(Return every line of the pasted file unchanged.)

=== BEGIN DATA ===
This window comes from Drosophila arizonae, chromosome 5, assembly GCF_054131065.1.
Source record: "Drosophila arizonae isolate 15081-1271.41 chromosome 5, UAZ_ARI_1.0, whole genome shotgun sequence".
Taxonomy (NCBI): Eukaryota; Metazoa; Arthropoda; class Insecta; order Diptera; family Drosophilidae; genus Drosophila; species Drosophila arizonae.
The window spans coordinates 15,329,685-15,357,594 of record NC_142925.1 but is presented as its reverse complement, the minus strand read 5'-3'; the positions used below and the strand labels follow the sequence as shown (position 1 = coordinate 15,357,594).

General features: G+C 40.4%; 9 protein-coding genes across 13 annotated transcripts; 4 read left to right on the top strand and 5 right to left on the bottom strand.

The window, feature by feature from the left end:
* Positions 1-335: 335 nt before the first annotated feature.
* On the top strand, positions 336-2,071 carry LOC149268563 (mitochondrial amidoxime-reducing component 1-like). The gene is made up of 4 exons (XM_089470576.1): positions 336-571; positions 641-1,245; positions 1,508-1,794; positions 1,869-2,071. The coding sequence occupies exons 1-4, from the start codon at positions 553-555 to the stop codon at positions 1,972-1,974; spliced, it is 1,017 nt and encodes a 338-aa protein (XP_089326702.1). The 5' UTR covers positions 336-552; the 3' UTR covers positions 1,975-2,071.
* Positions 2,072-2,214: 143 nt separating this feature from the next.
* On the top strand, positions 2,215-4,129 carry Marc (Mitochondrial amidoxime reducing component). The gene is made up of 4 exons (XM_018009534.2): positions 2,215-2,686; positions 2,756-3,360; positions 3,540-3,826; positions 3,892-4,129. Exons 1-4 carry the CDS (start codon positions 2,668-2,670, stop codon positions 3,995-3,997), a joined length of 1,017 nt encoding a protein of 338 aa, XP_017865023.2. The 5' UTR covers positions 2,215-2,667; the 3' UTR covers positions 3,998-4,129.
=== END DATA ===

This window comes from Drosophila arizonae, chromosome 5, assembly GCF_054131065.1.
Source record: "Drosophila arizonae isolate 15081-1271.41 chromosome 5, UAZ_ARI_1.0, whole genome shotgun sequence".
Taxonomy (NCBI): Eukaryota; Metazoa; Arthropoda; class Insecta; order Diptera; family Drosophilidae; genus Drosophila; species Drosophila arizonae.
The window spans coordinates 15,329,685-15,357,594 of record NC_142925.1 but is presented as its reverse complement, the minus strand read 5'-3'; the positions used below and the strand labels follow the sequence as shown (position 1 = coordinate 15,357,594).

General features: G+C 40.4%; 9 protein-coding genes across 13 annotated transcripts; 4 read left to right on the top strand and 5 right to left on the bottom strand.

The window, feature by feature from the left end:
* Positions 1-335: 335 nt before the first annotated feature.
* On the top strand, positions 336-2,071 carry LOC149268563 (mitochondrial amidoxime-reducing component 1-like). The gene is made up of 4 exons (XM_089470576.1): positions 336-571; positions 641-1,245; positions 1,508-1,794; positions 1,869-2,071. The coding sequence occupies exons 1-4, from the start codon at positions 553-555 to the stop codon at positions 1,972-1,974; spliced, it is 1,017 nt and encodes a 338-aa protein (XP_089326702.1). The 5' UTR covers positions 336-552; the 3' UTR covers positions 1,975-2,071.
* Positions 2,072-2,214: 143 nt separating this feature from the next.
* On the top strand, positions 2,215-4,129 carry Marc (Mitochondrial amidoxime reducing component). The gene is made up of 4 exons (XM_018009534.2): positions 2,215-2,686; positions 2,756-3,360; positions 3,540-3,826; positions 3,892-4,129. Exons 1-4 carry the CDS (start codon positions 2,668-2,670, stop codon positions 3,995-3,997), a joined length of 1,017 nt encoding a protein of 338 aa, XP_017865023.2. The 5' UTR covers positions 2,215-2,667; the 3' UTR covers positions 3,998-4,129.